Do not smell this sandwich

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free smellsLike any long term married couple, we’ve eased into a nice routine and learned what categories each of us is lacking in. Like the comedian Sinbad said, we’re finally so old it takes two of us to make a complete human being. He has bad knees, I have bad shoulders. He reaches, I bend. I can’t see and he can’t hear, and neither one of us gives a damn about Dancing With the Stars. He knows when to leave me alone and I’ve always been annoying, so he’s used to that. It’s nice. We both tell people we’ve emotionally damaged one another so much, no one else will have us, so we’re pretty much stuck together until one of us makes the call to State Farm with the winning death certificate number.

As familiar as we are with one another, he still does things that make me wonder if we’ve ever met. He has this habit of handing me various objects and asking me to smell them. It’s disgusting and annoying.

“Hey, smell this mayo for me and tell me if it’s bad.”

“Hi. I’m Wendy, have we met? I not only hate mayo, I’ve never smelled anything someone handed me and asked me to smell since my Uncle Philip handed me a squirrel’s anal gland when I was nine and told me it was an olive, and told me to smell it to make sure.”

“I love your Uncle Philip.”

And then he usually goes on to ask me to smell the deli meat and bread as well. When he’s done inhaling the ingredients, he makes a sandwich and stops asking me to smell things for a while.

When I was working as a nurse, I lived in scrubs. I’d go to the grocery, K-Mart, the gas station, bed, the opera, wherever, in my scrubs. It never failed someone would come up and ask me a very pertinent medical question, just out of the blue, while I was perusing the tampon aisle in K-Mart. I never ceased to be amazed at how readily someone would discuss their bowel function with a complete stranger, just because the stranger happened to be wearing scrubs. I just kind of got used to it, and gave everyone the standard answer of “you should ask your doctor if you have questions.”

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Sometimes, being a female in a truck stop is as close as you get to wearing scrubs in public.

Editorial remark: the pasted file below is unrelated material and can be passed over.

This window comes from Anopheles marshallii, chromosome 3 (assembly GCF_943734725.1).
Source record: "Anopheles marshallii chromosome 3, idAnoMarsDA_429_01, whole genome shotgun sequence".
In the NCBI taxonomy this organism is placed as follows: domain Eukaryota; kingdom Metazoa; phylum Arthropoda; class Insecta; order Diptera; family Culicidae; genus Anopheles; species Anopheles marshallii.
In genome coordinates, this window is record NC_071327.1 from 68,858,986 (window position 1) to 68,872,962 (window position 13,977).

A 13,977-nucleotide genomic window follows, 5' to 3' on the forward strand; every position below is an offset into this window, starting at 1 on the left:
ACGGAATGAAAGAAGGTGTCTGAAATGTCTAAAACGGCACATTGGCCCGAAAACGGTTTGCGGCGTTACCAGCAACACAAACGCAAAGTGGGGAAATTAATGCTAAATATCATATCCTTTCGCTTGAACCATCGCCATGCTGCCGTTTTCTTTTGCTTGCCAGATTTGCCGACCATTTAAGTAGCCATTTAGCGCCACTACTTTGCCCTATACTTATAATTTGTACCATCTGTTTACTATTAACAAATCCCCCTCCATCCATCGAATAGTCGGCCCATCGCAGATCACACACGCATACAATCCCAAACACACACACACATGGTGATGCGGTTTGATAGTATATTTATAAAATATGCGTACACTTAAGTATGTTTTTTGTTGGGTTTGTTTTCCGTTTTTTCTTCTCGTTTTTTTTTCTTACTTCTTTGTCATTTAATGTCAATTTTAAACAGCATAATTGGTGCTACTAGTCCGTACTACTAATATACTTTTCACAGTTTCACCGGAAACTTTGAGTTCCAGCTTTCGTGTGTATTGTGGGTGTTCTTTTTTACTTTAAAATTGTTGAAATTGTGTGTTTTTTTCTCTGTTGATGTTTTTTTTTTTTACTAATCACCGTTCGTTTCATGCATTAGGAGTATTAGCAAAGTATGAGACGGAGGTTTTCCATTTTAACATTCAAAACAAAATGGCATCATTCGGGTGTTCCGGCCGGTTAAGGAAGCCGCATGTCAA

I was perusing the sandwich case at a small independent truck stop in Arizona. I was the only woman in the whole place, even the clerks were men. I wasn’t really paying attention to my surroundings (imagine that) as I was once again lost in the internal battle I have about cold-case sandwiches. I’ve yet to actually eat one, but I fear I may be missing out on some weird delicacy, so I look at them longingly, and touch a few, then I go get some yogurt and shame myself for being a wuss. Anyway, I was in the sandwich zone when a very tall trucker leaned across the case with a half-wrapped sandwich.

“Miss, could I get you to smell this for me and tell me if it’s good? The date says today, but I never trust ’em. Can’t smell too good, myself.”

Now, I’m pretty sure if I had been another big trucker-man, he wouldn’t have asked me to smell his sandwich. I immediately envisioned my Uncle Philip, handing me an anal gland. I almost blurted out, “You should ask your doctor if you have questions!” My eyebrow shot off into space and I must have given him a look of alarm, because he chuckled and said, “Did I scare you?” Which in my mind came out, “SMELL MY SANDWICH!”

I began to back away from the case, while giving a little fake sniff in the direction of his sandwich squirrel anal gland.

“It’s great. It’s fine. Your sandwich is fine.”

I really wanted to tell the guy if a sandwich was so dubious as to need the aid of the nostrils of a stranger, it may be best to forgo it, but George walked up before I was able to articulate.

“Hey, are you gonna actually get a sandwich this time, or are you just going to touch them and stack them in weird piles?”

“I don’t do that. And they’re not weird piles, they’re categories.”

“Are you getting a sandwich?”


“Well smell this one and see if it’s OK….”